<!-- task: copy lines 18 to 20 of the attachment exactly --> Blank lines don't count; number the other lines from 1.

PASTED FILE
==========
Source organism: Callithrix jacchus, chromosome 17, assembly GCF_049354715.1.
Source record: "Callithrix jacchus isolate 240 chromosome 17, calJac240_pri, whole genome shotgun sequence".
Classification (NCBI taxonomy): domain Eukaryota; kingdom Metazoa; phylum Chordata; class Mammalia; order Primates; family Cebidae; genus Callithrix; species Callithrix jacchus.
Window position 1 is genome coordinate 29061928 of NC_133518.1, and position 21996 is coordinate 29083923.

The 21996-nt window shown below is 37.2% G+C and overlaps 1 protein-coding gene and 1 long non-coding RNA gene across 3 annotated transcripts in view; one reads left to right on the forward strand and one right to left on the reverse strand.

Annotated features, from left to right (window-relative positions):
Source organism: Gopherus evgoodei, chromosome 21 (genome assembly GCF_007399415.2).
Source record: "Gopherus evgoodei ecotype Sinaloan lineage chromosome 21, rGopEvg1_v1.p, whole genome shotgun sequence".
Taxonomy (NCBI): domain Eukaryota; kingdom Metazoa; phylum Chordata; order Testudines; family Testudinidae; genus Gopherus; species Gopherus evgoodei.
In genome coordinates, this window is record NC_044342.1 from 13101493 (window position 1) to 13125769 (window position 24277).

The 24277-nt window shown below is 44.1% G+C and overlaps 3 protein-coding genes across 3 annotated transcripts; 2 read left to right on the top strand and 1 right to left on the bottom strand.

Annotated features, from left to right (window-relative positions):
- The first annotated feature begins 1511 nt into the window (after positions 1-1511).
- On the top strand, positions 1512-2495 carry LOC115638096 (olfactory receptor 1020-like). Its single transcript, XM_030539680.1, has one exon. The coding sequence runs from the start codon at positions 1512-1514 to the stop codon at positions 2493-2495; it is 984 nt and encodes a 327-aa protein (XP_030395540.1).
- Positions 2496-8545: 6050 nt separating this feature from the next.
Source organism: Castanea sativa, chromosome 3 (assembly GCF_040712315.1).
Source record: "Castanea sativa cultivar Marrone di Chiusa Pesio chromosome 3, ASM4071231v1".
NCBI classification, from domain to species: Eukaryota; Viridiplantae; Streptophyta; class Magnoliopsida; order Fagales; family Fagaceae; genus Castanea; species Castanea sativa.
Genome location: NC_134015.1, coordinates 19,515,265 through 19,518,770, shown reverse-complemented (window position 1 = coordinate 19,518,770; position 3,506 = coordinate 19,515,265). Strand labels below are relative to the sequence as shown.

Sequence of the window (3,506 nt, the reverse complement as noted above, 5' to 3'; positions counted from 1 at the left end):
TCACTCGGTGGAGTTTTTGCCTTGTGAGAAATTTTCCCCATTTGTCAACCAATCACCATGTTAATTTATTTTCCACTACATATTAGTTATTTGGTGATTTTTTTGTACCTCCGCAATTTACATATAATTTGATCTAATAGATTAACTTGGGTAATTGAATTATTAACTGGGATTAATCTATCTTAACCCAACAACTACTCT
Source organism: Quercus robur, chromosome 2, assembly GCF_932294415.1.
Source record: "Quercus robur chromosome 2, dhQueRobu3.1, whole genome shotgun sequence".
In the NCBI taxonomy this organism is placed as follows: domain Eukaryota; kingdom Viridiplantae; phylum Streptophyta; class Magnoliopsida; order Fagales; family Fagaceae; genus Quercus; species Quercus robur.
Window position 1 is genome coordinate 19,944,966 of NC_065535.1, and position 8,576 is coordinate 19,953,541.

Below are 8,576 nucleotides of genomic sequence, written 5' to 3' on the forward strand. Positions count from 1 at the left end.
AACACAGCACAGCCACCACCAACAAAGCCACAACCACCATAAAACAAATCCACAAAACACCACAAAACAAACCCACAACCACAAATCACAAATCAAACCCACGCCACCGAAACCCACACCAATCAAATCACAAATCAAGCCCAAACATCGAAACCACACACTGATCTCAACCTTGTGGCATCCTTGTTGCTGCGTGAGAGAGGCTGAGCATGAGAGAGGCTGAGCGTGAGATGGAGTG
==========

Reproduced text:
NCBI classification, from domain to species: Eukaryota; Viridiplantae; Streptophyta; class Magnoliopsida; order Fagales; family Fagaceae; genus Castanea; species Castanea sativa.
Genome location: NC_134015.1, coordinates 19,515,265 through 19,518,770, shown reverse-complemented (window position 1 = coordinate 19,518,770; position 3,506 = coordinate 19,515,265). Strand labels below are relative to the sequence as shown.

Sequence of the window (3,506 nt, the reverse complement as noted above, 5' to 3'; positions counted from 1 at the left end):